Never Apologize When You Make a Mistake During an Audition

By Webmaster

  • Never Apologize When You Make a Mistake During an Audition

    Don’t apologize during an audition. Ever. If you stumble over your words or make a mistake, simply correct it. Confidently.

    (by Carmichael Phillips)


    (Photo: Jonas Kakaroto/Unsplash)

    It’s in our nature to be nice and amicable, as human beings. Anthropologists have suggested that the reason for this is because, as humans evolved, living in smaller groups rather than the large cities of today, it was in their interests to be extremely nice to whomever they met.

  • Their world was so small that it was only a matter of time before they saw that person again and, perhaps, needed that person for something. Therefore, there was a tall price to pay for being unkind and unapologetic. They simply never knew when they might see that person again.

    We still carry these same traits in our genetic code today. We enjoy being nice and being perceived as being nice, by others. And that’s especially true when we’re seeking employment. We want to come across as extra nice and extra friendly in order to get the job.

    The same is true for actors seeking employment. We want to immediately apologize for anything that might hinder our chances of obtaining a scarce job opportunity. But, as nice as you might wish to come across, there are some things for which an actor should never apologize.

  • Here’s one:

    Never apologize when you make a mistake during an audition

    An audition can be a nerve-wracking experience, even for a veteran actor. It is commonplace for an actor to stumble over their lines during an audition.

    In that moment, the nervous actor stands stiff, with butterflies in their stomach, as the judgmental eyeballs of the casting director bears down on them. The natural instinct in this moment, after flubbing your lines, is to apologize profusely and beg for an opportunity to begin the audition again.

    But in almost all cases, this is a mistake, for several reasons.

  • Casting directors understand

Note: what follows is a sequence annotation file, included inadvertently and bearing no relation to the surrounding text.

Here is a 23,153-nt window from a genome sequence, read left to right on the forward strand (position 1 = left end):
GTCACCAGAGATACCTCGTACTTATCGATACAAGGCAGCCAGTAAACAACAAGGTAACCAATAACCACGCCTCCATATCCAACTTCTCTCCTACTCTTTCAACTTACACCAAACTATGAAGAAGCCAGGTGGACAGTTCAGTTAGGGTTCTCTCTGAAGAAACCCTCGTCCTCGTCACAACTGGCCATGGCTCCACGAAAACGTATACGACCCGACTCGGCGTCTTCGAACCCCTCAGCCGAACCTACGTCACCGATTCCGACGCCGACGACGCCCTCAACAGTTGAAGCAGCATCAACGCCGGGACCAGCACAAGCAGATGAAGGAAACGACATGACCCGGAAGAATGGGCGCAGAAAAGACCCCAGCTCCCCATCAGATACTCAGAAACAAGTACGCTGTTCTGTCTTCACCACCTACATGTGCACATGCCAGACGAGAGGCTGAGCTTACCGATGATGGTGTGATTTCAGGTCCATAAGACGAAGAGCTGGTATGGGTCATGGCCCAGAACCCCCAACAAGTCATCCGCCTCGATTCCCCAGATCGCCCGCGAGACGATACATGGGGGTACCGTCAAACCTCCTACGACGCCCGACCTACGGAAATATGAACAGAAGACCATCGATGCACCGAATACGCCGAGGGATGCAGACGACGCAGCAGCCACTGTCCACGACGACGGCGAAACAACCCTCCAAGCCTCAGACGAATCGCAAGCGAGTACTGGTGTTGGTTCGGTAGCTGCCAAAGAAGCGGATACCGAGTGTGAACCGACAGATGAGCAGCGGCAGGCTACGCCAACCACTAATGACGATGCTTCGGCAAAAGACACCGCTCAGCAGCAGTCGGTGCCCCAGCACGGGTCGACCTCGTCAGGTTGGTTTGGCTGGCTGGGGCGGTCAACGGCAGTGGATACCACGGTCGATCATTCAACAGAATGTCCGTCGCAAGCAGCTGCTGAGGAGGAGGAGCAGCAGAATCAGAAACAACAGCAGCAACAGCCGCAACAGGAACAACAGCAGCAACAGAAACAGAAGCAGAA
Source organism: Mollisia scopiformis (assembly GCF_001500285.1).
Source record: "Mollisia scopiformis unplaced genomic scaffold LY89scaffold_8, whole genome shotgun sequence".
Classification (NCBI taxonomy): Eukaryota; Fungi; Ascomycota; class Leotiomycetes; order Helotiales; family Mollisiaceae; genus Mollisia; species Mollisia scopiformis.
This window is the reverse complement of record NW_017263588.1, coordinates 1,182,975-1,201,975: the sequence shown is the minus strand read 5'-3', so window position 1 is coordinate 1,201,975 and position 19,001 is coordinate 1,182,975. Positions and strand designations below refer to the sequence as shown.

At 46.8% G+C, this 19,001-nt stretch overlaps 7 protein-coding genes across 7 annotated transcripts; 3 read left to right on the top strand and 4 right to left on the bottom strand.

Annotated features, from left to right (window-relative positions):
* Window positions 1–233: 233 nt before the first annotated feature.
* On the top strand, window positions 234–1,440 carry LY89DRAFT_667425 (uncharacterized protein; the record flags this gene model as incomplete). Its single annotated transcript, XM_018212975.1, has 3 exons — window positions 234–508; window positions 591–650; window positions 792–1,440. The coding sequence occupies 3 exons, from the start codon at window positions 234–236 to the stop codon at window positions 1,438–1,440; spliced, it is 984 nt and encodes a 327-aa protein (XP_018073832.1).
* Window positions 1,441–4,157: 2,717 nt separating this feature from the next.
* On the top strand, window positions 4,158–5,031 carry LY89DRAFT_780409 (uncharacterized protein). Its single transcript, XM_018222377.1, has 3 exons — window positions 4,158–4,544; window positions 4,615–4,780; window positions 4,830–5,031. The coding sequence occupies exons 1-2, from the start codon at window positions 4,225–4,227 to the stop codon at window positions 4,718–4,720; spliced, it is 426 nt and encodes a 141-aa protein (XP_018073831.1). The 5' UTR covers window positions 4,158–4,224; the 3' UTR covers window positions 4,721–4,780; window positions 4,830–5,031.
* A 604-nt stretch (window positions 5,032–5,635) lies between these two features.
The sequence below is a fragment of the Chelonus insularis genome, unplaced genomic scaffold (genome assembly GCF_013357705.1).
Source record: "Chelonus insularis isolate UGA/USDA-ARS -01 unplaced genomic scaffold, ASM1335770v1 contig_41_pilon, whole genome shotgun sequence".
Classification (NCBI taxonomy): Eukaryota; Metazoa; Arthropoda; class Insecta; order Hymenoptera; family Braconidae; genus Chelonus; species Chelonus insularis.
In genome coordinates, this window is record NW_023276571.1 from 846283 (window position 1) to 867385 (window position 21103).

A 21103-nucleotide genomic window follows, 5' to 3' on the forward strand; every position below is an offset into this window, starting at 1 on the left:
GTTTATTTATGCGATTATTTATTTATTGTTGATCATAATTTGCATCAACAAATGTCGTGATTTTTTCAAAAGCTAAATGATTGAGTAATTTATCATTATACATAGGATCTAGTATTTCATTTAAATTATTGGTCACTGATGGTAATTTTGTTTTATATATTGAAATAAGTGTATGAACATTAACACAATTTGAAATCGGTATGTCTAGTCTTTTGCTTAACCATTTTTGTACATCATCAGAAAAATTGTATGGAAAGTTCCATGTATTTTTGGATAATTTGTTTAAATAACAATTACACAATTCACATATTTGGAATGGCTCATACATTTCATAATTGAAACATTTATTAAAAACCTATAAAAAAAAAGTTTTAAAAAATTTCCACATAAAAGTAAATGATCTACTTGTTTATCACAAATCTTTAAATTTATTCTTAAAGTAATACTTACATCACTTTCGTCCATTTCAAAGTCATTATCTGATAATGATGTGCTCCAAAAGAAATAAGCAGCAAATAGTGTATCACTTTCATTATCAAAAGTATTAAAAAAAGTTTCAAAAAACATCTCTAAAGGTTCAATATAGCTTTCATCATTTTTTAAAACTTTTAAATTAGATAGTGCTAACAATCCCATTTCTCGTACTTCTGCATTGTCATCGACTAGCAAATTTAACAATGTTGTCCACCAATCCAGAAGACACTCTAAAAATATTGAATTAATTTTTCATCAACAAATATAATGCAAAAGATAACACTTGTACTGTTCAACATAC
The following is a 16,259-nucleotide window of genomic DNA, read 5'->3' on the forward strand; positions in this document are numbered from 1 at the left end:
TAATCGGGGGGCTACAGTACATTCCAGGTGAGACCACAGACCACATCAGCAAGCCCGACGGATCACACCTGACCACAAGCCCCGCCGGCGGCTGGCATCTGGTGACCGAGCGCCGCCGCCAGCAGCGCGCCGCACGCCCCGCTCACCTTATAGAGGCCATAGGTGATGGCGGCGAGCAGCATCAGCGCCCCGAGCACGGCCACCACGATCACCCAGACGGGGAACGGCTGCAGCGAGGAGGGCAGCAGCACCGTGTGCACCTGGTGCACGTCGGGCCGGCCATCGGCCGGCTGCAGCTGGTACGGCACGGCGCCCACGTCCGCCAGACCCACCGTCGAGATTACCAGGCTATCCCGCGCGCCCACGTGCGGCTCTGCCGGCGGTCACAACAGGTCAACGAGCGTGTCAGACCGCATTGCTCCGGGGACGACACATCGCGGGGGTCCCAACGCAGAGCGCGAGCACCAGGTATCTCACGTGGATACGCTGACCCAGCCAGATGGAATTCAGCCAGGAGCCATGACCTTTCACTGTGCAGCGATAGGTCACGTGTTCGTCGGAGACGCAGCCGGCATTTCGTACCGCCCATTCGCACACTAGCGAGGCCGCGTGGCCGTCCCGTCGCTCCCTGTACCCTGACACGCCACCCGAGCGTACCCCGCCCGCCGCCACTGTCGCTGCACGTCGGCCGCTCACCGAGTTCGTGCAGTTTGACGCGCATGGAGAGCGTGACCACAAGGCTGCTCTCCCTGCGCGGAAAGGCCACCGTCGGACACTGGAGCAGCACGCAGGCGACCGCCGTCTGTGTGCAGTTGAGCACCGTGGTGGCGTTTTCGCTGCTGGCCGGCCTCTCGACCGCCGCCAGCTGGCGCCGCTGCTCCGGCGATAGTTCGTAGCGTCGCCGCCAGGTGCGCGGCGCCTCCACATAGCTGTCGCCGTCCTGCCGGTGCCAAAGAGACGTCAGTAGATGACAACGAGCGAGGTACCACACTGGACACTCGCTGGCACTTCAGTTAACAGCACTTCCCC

First of all, casting directors understand that nervousness can cause an actor to stumble over their lines. After all, many casting directors were formerly aspiring actors themselves. And tons of actors stand before them each year, gripped with fear. Casting directors know that occasionally, during the course of an audition, an actor will make a mistake. They see it all the time!

    Since casting directors understand that this is a normal part of the process, there truly is no need to beg for mercy from the casting director. There’s no need to feel bad or make excuses.

    Simply begin again, from the place in the sides or script where you made the mistake. No apologies. No pleas for mercy. No explanation needed. Just start over! If the casting director is pressed for time and cannot allow you to begin again, they will let you know.

  • Apologizing makes you look weak

    Apologizing makes you look weak and weakens your overall presentation.

    Imagine, for a moment, how an actor looks when, after making a mistake, he or she apologizes and makes excuses for their mistake.

    It just looks amateurish and weak!


    Don’t apologize during an audition. Ever. If you stumble over your words or make a mistake, simply correct it. Confidently.


    Now imagine an experienced actor, bungling a line or two, pausing to catch themselves, and then, beginning again.

    Which actor looks confident and which actor does not? Which actor looks like the professional who’s been doing this for many years and which actor looks like the rookie who is “wet behind the ears”?

  • The apology can consume your audition

    When you apologize, the apology can take-over your mind and consume your audition. It lives-on in your head, because you have now called unnecessary attention to the fact that you made a mistake.

    As you continue on with your audition, your mind is imagining failure. “Boy, I really screwed up this audition, big time! I won’t get cast now!”, your brain will tell you. Now you’re totally in your head.

    The apology could ruin the remainder of your audition. Your posture changes. Your energy drops. Your confidence wanes. Your focus is shattered. You are now living in the shadow of that mistake.

    So, just remember these words:

    Don’t apologize during an audition. Ever. If you stumble over your words or make a mistake, simply correct it. Confidently.

    The next time you’re in an audition and you flub a line or you lose your place in the sides, just stop, go back to the place in the text where you stumbled, and begin again.

    And, never apologize for it!


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